After the case had been pending for nearly two and a half years without a decision, on April 19, 2016, the state filed a motion requesting the judge to make a decision within 45 days, or it would file a writ of procedendo with the Eighth District Court of Appeals. In its motion, the state argued that the unnecessary delay was unwarranted and unfair to all parties involved. The state also stressed that if Judge Villaneuva did not render a decision before leaving office at the end of his term on December 31, 2016, (Judge Villaneuva is not seeking re-election) it may be necessary to re-try the case since a successor judge cannot make credibility determinations from the trial transcripts.
Trial Court’s Finding: No Wrongful Imprisonment
On July 26, 2016, Judge Villaneuva, in an extensive and thorough opinion, found that Doss had failed to prove that he was a wrongfully imprisoned person. The judge found that any reasonable trier of fact would find that any sexual activity that took place with J.P. was not consensual, that Doss was aware of J.P.’s intoxicated condition, and that a reasonable jury could have returned verdicts against him for both rape and kidnapping.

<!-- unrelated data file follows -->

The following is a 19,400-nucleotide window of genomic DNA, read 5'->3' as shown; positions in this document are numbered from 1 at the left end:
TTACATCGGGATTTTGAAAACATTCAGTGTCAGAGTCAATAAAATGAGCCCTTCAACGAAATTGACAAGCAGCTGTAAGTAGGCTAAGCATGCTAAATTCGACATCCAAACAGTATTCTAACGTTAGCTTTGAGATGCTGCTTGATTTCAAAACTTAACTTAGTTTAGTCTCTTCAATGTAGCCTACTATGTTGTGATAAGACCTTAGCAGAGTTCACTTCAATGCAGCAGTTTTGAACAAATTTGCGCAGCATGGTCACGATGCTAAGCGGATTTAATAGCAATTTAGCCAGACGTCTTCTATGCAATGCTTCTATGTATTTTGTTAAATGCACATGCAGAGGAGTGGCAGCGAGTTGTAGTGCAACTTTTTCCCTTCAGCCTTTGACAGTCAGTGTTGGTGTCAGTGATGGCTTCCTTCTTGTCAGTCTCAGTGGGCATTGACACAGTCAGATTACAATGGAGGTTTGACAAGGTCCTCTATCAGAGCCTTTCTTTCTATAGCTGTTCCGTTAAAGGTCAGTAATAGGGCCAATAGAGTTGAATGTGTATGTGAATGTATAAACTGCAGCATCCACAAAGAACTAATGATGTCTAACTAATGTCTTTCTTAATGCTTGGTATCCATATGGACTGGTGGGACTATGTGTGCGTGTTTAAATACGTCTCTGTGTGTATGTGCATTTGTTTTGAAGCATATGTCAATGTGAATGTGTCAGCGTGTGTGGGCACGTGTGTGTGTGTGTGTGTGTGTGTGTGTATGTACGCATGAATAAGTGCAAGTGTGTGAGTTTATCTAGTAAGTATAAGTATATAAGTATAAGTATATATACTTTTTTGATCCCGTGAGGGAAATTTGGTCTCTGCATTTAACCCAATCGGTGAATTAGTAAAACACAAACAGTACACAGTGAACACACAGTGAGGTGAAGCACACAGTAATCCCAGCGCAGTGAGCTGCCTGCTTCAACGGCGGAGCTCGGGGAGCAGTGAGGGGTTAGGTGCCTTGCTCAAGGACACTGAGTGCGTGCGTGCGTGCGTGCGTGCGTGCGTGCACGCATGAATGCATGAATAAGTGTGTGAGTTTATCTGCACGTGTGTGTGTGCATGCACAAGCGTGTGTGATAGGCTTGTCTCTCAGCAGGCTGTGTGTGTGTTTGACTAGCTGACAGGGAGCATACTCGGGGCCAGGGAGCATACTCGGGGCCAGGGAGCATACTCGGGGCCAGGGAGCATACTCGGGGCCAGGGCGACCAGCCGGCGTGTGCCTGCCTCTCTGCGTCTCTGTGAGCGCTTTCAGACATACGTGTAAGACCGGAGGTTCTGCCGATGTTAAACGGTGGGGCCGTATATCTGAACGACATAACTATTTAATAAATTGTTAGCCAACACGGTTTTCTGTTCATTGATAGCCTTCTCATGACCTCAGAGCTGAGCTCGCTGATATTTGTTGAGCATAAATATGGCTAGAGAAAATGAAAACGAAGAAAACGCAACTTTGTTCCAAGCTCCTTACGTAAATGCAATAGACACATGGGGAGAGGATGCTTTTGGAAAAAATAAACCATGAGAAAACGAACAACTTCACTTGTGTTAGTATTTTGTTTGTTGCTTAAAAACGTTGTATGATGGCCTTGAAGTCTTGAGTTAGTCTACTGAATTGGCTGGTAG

In his opinion, the judge carefully and thoroughly reviewed the transcript and evidence from the criminal case, and the testimony in the civil case. In analyzing what happened that New Year’s eve, the judge found significant inconsistences between the testimony of Doss and Wiles. Particularly pertinent were differences in their recollection of when and how Doss and J.P. met that evening, J.P.’s level of intoxication when she left the bar, her ability to function, whose idea it was to give her a ride home, her condition when she got to their place, and what happened once they got there. In short, as is his role as trier of fact in a bench trial, the judge found Wiles’ testimony to be credible, and Doss’ not.
As a result, the judge found that Doss failed to establish that he was innocent of criminal behavior or that no crime was committed. Accordingly, Judge Villanueva ordered judgment in favor of the state on Doss’s claim for wrongful imprisonment. Read the complete decision here.
Doss can still appeal this ruling, but I’d say his chances of succeeding on appeal are slim to none.